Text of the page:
directed by Ben Anderson
King’s Head Theatre
Playwright Robert Chesley, who died of an Aids-related illness in 1990,described his often-banned 1985 play Jerker as “ a pornographic elegy “- it’s an interesting paradox to consider as most would regard pornographic as a derogatory term.
But this important work in the LGBTQ+ cultural canon, is just that – amazingly explicit and erotic but also deeply emotional, poetic and humane.
If anything we tend to laugh at the ludicrous nature of phone sex which is the central “ action” of this play set in San Francisco. The actors don’t hold back in their physical climaxes, although they never have any real bodily contact. Fantasies are played out with great glee and imagination – from incestuous brothers to bondage in the dark deep woods, confessions and torture. But underlying these episodes – and there are quite a few of them – there are other short scenes where we learn something about the two characters – JR and Bert. JR is a Vietnam veteran and now queer social historian, while Bert is something in the business world , booted and suited.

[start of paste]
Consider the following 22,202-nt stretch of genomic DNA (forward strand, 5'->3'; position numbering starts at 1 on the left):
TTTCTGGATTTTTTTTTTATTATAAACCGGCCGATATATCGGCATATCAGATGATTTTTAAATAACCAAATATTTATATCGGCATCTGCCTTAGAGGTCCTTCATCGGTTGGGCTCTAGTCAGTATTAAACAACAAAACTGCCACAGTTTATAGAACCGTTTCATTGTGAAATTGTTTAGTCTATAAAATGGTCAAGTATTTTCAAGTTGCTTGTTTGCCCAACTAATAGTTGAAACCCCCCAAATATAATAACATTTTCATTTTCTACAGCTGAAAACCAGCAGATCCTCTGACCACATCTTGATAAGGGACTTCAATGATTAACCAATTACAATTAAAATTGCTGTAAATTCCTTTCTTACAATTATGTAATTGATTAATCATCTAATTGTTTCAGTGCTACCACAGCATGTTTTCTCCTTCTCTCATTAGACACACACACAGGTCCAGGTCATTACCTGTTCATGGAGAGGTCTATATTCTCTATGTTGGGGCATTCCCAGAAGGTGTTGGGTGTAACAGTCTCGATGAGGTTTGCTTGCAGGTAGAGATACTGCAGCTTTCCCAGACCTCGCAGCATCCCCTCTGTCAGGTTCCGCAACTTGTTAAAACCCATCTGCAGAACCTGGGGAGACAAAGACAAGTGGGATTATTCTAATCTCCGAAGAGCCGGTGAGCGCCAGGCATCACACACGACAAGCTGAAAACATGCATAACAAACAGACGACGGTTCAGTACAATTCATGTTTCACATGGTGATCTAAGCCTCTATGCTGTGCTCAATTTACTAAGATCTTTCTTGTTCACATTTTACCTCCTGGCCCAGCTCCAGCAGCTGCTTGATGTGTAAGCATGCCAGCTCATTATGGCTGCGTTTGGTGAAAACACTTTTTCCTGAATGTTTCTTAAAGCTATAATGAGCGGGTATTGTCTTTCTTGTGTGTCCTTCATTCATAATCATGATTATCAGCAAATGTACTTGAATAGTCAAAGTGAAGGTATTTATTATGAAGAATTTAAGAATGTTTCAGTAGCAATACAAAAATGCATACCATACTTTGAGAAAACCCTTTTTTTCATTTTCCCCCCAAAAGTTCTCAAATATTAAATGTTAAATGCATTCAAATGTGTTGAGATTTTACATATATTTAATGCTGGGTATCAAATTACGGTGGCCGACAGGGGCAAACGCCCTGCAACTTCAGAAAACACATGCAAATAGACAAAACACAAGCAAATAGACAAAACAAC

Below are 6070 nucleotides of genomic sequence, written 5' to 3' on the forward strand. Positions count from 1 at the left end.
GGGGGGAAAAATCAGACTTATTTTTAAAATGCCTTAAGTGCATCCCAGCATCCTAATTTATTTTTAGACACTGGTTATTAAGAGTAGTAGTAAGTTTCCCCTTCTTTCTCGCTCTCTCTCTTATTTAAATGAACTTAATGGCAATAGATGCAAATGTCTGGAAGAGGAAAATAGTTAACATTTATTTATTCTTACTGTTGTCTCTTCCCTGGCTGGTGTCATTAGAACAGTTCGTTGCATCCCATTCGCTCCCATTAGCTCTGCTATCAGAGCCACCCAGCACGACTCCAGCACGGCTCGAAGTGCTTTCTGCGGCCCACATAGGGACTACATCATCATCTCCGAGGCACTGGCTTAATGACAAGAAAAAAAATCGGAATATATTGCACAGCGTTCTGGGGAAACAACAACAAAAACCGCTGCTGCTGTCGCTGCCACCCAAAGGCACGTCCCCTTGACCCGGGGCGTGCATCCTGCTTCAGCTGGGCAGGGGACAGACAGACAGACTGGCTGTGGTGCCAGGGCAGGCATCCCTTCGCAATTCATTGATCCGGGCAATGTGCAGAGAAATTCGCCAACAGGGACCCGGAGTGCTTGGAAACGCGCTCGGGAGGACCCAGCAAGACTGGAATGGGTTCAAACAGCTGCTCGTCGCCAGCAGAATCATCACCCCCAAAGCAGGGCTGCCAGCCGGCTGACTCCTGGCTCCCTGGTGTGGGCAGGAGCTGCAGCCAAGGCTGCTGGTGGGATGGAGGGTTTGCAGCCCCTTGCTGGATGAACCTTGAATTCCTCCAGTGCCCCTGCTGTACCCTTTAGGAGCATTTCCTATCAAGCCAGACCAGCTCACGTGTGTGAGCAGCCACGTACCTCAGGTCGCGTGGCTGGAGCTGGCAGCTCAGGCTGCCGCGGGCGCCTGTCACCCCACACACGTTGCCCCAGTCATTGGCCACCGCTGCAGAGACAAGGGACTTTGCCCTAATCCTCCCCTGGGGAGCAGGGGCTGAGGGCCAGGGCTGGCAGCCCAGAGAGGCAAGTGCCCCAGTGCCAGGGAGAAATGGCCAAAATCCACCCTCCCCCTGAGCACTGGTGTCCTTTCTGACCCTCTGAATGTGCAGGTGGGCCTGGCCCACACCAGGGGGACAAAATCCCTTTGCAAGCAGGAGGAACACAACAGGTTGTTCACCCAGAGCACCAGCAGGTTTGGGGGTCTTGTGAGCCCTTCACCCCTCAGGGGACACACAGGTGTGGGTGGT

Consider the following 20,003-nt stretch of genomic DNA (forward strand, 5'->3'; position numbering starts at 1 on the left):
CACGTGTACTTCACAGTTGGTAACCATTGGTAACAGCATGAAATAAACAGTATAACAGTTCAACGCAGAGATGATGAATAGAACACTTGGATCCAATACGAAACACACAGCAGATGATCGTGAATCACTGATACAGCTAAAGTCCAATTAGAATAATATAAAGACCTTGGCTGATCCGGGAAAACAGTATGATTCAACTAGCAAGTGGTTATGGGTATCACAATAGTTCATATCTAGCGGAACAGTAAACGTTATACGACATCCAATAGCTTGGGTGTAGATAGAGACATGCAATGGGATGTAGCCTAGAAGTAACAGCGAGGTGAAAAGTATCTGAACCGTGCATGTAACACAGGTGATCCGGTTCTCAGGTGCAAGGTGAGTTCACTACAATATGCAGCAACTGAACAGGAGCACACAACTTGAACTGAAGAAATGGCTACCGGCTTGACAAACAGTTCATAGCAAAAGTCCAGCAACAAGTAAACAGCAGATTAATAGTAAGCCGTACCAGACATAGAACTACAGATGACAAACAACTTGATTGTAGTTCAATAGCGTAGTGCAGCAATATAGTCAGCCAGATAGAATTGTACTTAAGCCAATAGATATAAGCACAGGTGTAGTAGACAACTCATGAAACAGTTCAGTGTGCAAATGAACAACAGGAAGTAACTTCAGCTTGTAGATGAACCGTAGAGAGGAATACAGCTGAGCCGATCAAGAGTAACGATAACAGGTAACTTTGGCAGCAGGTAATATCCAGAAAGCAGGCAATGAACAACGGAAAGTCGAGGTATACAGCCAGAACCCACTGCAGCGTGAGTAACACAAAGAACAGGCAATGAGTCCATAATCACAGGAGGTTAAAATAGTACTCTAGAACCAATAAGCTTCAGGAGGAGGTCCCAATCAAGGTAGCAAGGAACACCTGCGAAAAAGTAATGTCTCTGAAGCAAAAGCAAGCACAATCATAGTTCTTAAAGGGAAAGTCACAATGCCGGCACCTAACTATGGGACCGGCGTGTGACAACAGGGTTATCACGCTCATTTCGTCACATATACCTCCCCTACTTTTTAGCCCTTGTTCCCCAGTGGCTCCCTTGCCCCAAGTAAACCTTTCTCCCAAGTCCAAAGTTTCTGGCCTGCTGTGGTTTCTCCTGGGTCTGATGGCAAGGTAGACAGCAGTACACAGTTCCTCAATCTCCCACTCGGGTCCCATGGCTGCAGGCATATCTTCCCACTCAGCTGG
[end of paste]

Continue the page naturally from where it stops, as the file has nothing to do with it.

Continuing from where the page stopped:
But there’s a clever tension in the piece – the playing field is not level. JR has actually met Bert several times in the gay bars of the Castro, and Bert has given him his phone number. Trouble is Bert can’t remember doing it and he’s at a distinct disadvantage which he seems to relish in a sexual way.
Aids is at the core of the period and of this play and there is the inevitable death offstage, but what Chesley is telling us through his sympathetic treatment of these two men, who crave affection and attention, is that as he puts it “ a virus can’t kill love “ . He says in the play’s preface that “ nobody ever died from being offended by what they hear or see, but prudery kills”.
In the end the story ends tragically as we knew all along it would but along the way Tibu Forbes as Bert and Tom Joyner as JR work such magical chemistry between them that it’s a truly uplifting evening.
Jerker directed by Ben Anderson is at the King’s Head Theatre, London until 23 November.
For more info or to book tickets see their website